Mafela and Zibsifusion directors did not answer specific questions sent to them. Given an opportunity to comment on Zibsifusion previously, Ramulifho said he was not involved in the company. He also said that any queries about Zibsifusion should be sent to its directors.
The list of questions included a query as to why Zibsifusion was chosen to drive the schools sanitation project. It has no track record suggesting it can handle projects of this nature, and is also not based in the provinces where the toilets projects are taking place.
Other questions sent to the NLC concerned the absence of any professionals at the Waterval High project. The NLC also failed to supply the names of professional people and companies involved in the project.
The cost of an ablution block
To build a block of toilets for a school where there is no running water, is not a cheap exercise. Limpopo Mirror spoke to a quantity surveyor who, up until a few years ago, managed a number of such projects at schools.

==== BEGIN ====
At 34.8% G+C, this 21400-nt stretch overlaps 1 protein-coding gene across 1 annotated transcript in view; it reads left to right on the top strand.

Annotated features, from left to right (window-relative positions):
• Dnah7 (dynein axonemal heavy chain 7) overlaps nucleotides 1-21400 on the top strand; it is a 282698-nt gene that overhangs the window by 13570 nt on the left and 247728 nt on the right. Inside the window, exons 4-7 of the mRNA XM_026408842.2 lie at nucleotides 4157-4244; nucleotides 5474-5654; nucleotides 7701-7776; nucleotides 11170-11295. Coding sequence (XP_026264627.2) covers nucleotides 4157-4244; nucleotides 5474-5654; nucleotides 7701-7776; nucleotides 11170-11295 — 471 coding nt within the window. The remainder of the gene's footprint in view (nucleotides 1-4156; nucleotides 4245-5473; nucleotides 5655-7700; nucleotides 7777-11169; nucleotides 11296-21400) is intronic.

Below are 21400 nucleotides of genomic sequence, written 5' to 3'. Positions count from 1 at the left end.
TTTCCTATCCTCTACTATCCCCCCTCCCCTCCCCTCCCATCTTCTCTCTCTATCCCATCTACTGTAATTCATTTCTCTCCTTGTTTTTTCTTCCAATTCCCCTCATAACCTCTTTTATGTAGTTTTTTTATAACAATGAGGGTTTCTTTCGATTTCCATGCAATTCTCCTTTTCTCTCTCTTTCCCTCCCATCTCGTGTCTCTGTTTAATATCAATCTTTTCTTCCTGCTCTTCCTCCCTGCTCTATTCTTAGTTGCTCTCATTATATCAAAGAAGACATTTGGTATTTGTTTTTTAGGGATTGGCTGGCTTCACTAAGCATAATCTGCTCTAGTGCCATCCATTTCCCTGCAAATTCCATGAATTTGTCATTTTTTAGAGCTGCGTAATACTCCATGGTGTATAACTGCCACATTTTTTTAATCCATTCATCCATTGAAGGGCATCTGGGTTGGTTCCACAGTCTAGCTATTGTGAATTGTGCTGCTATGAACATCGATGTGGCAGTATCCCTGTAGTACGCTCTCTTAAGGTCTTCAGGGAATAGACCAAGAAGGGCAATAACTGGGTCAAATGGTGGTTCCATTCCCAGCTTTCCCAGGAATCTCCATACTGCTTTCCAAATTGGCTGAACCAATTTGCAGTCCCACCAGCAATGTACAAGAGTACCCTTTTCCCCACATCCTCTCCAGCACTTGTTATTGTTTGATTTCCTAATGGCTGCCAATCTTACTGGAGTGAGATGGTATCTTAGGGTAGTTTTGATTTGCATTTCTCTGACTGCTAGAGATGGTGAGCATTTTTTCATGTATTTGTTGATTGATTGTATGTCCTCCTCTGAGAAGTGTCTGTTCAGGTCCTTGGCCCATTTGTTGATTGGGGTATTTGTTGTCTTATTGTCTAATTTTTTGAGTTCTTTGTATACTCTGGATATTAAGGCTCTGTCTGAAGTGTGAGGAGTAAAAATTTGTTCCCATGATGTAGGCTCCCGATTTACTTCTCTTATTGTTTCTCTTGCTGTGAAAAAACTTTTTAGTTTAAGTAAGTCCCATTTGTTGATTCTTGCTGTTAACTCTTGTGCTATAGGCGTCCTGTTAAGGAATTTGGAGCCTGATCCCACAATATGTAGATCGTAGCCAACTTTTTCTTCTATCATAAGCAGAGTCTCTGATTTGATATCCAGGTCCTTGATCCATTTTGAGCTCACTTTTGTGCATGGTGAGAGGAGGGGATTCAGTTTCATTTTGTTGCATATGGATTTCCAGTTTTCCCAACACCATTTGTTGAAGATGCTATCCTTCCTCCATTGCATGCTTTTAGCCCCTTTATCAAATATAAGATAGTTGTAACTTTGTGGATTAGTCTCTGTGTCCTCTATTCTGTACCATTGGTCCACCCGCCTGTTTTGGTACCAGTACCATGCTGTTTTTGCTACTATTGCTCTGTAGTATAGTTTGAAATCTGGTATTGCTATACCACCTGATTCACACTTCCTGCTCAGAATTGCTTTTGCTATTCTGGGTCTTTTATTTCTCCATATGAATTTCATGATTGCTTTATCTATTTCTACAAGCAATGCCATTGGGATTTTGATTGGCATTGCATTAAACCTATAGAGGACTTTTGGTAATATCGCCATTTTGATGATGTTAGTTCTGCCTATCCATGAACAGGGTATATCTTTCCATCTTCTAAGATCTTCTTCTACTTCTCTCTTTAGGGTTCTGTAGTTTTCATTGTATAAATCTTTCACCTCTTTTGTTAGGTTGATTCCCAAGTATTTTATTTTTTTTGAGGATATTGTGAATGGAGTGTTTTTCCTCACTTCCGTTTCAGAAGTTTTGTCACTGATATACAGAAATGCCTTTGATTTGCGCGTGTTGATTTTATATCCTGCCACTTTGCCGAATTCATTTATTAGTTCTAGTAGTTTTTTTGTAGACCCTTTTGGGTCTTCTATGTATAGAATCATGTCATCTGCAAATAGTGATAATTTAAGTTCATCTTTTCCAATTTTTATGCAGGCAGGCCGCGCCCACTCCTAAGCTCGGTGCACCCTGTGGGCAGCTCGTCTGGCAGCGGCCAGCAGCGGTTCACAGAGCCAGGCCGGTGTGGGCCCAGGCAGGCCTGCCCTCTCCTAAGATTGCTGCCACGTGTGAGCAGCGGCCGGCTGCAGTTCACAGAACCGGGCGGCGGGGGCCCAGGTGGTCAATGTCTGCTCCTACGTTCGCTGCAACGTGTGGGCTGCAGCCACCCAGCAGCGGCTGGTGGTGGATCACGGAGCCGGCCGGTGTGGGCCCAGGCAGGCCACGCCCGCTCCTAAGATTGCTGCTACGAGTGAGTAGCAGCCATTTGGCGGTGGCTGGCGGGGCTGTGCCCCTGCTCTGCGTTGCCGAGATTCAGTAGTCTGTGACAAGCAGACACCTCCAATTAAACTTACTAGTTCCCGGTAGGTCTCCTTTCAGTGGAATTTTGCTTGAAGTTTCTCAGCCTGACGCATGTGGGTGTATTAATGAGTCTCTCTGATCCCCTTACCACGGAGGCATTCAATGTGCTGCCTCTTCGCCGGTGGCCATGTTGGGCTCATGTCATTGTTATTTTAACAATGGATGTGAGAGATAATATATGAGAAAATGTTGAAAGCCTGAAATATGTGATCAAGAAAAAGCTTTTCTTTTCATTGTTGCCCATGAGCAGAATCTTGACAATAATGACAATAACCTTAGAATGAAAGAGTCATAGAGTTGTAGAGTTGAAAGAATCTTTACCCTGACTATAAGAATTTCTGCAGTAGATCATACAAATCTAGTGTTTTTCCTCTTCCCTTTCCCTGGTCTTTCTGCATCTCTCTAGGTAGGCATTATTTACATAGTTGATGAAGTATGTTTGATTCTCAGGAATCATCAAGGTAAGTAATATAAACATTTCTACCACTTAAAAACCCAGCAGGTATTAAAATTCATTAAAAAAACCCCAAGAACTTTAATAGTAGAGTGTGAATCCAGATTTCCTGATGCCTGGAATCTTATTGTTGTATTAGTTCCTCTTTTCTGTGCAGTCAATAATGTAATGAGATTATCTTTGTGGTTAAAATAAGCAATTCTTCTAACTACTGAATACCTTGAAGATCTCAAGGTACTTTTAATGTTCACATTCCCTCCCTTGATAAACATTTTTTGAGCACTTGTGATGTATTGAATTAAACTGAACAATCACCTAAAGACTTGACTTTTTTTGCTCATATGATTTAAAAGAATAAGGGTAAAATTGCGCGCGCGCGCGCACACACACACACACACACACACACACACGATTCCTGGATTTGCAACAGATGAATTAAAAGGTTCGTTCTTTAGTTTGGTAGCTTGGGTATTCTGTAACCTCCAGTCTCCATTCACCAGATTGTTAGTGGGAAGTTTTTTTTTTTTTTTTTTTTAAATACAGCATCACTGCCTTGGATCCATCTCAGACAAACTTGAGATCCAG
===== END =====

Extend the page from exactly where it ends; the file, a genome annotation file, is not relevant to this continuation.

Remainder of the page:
The surveyor, who wanted to remain anonymous, estimated that a four-seat toilet block would cost R535,000 plus VAT. This would not include professional fees for an architect or engineer, which would add about seven percent to the total. A toilet block catering for 200 children would need about eight “seats”, four for boys and four for girls and would cost about R1,3 million.
The reason for it being so expensive is because the tanks need to be buried in the ground and this calls for reinforced concrete slabs, he said. The location of the school will also influence costs, and it is more expensive to do construction in outlying areas, he said.
The Department of Education provides norms and standards for building toilets. These are in line with the National Building Regulations (two toilets per classroom), but vary in some circumstances. For primary schools the ratio of toilets per pupil is 1:25, while it drops to 1:20 for secondary schools. The maximum for primary schools is set at 1:35 and for high schools it is 1:30.
UPDATE on 7 May, 7:30am: A company involved in toilet installation has contacted us to dispute the cost provided here of installing an ablution block, stating that it is much cheaper than we have estimated. The company has promised to send a detailed cost analysis, which we will add to another article examining the cost of toilets.